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Winter could be nasty, brutish and long, if we are to believe the current Farmers' Almanac. The National Weather Service forecast is for a warmer than average winter. (Sarah Smith / Enterprise)

Winter predictions all over the map: Will it be warmer or colder than usual?

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If we get the choice between a very cold and snowy winter or a bitterly cold and dry winter, can't we pick option 3: none of the above?

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Hubbard County is perched between those two upcoming choices, according to the 2010 edition of the Farmers' Almanac, which hit bookstands Tuesday.

The "very cold" option covers the Great Plains, northwestern Minnesota and the Red River Valley; the "bitterly cold" option hovers over the Great Lakes region and the remainder of the state. Park Rapids is on the precipice of either.

Hold the phone, says the National Weather Service.

"Our Climate Prediction Center has issued an El Nino advisory," said NWS meteorologist Jim Kaiser in Grand Forks.

Typically, under an El Nino system, a surface temperature change occurs in the Pacific Ocean.

"There is a lag time before we'll start to see it in our atmospheric conditions, so the Northern Plains have not seen the benefit of that yet," he said.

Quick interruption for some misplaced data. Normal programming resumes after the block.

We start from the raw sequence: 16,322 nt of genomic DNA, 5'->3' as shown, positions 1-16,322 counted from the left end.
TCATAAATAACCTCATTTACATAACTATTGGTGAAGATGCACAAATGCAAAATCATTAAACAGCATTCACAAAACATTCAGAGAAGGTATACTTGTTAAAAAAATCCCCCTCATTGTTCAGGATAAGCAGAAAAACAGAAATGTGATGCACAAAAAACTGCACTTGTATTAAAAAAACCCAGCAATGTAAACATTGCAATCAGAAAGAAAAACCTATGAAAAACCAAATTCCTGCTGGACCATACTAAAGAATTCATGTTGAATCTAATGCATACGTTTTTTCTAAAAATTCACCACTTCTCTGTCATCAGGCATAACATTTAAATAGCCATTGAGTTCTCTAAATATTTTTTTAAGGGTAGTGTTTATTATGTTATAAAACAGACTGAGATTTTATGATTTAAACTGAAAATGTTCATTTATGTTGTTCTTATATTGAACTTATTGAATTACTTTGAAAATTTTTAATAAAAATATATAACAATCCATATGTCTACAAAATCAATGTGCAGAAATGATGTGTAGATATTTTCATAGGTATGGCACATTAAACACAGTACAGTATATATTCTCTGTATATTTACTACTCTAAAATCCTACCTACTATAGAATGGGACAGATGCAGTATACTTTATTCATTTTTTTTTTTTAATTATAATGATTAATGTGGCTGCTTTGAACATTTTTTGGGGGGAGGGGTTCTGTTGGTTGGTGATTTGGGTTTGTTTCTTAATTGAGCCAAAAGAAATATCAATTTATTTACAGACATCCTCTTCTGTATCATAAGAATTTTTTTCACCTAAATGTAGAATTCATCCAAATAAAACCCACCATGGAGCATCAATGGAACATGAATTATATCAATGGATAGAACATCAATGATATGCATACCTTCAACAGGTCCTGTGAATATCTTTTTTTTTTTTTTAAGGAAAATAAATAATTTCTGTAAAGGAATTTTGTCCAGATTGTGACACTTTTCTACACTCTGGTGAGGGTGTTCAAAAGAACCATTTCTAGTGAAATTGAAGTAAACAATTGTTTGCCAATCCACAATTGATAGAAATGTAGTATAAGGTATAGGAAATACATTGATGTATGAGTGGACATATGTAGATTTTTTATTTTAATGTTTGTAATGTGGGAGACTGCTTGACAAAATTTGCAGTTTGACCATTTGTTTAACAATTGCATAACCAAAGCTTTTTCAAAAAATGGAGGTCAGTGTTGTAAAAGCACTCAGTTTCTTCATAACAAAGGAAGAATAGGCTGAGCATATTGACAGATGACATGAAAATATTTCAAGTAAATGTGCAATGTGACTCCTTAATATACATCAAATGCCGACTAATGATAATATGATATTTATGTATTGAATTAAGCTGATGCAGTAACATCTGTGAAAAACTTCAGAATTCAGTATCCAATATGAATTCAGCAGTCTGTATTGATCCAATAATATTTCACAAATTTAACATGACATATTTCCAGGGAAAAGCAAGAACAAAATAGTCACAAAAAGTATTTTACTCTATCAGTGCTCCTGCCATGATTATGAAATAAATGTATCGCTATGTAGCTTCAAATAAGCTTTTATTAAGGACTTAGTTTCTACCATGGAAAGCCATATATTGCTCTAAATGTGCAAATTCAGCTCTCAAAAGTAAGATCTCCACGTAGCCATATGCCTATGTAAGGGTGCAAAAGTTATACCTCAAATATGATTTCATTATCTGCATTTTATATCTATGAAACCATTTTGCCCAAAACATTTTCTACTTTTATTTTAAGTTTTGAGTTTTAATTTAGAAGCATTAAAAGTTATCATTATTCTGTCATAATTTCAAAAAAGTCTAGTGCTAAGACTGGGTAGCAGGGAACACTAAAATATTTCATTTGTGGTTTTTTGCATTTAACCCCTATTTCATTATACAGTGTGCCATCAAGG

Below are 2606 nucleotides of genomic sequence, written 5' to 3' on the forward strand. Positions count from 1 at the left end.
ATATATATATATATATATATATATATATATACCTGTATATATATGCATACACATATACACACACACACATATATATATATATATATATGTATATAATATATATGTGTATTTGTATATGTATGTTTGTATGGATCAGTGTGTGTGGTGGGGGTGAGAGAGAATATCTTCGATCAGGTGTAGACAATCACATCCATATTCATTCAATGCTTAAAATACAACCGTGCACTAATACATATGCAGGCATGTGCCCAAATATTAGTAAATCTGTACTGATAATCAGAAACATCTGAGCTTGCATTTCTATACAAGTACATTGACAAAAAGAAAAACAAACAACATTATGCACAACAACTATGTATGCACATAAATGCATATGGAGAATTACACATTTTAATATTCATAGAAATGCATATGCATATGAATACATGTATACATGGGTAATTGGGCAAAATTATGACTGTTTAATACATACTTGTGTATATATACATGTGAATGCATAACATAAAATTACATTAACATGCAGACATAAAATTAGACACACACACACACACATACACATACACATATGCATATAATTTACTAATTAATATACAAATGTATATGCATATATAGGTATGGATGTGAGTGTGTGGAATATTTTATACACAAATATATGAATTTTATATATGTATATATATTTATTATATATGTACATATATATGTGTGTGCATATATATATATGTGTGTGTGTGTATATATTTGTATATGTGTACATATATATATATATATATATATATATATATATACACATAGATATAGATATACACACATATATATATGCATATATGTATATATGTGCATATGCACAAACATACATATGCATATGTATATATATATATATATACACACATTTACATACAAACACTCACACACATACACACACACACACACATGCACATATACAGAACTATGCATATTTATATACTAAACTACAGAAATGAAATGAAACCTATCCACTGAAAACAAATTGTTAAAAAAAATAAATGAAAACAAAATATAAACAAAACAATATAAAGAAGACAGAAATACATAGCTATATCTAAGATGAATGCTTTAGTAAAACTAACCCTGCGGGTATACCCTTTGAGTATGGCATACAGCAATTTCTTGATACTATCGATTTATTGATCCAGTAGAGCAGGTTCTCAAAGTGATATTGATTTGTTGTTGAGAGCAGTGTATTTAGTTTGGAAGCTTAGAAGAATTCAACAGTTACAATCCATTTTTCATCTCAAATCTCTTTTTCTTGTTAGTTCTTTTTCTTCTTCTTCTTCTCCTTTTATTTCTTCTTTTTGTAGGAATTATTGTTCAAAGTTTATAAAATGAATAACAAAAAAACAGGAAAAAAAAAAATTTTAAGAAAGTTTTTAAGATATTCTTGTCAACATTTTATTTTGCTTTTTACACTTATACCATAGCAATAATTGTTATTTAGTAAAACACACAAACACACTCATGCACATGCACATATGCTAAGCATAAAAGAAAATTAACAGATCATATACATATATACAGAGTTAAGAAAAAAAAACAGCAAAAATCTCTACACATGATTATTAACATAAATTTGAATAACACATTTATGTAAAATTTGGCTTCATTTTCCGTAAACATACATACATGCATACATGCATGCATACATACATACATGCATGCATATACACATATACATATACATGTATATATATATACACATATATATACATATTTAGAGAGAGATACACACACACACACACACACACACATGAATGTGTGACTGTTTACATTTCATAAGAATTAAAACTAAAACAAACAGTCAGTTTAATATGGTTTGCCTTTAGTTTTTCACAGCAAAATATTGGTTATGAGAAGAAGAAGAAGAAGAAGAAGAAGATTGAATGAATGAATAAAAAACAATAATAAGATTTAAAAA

But El Nino is supposed to bring the region a warmer than average fall, along with a warmer than average winter, he maintains.

"It's been frosty and chilly but there is a lag time" to see the El Nino atmospheric effect, Kaiser reiterated. The extended fall temps call for 70s and a few 80s into the future, especially over Labor Day, he said.

"There will be a warmer than normal fall, better than a 50/50 chance," he said of the way the Climate Prediction Center looks at long-term weather prognostications. That branch of the National Oceanic and Atmospheric Administration, the umbrella under which the NWS operates, studies ocean currents and different weather cycles, Kaiser said.

The warming Pacific currents typically take a good three months to affect atmospheric conditions in the Midwest, he said, and El Nino has not yet peaked out west.

But Kaiser doesn't totally discount the Farmer's Almanac prognosis.

"When we're looking at outlooks four to six months in advance, sometimes we have to take them with a grain of salt," he said of the ever-changing landscape his office operates in.

"Even though we're supposed to have a warmer winter, there will still be arctic outbreaks, but they'll only last for days," not weeks.

And Kaiser said he cannot predict winter snowfall totals.

"Typically El Nino causes the southern stream to be more active," he said. "That would cause our weather to be drier than normal. We may see less snow."

And, with those warmer atmospheric conditions seemingly stalled over the Pacific, Kaiser said the cold persists.

"We're still hanging on to the cold spring and summer," he admitted. "It may be too late for us to see a good summer" by the time El Nino arrives.

But the Farmers' Almanac is standing by its prediction, offering up a colder than normal winter for our region.

Let the bets begin as to which prediction will be closer to what Old Man Winter actually brings us.

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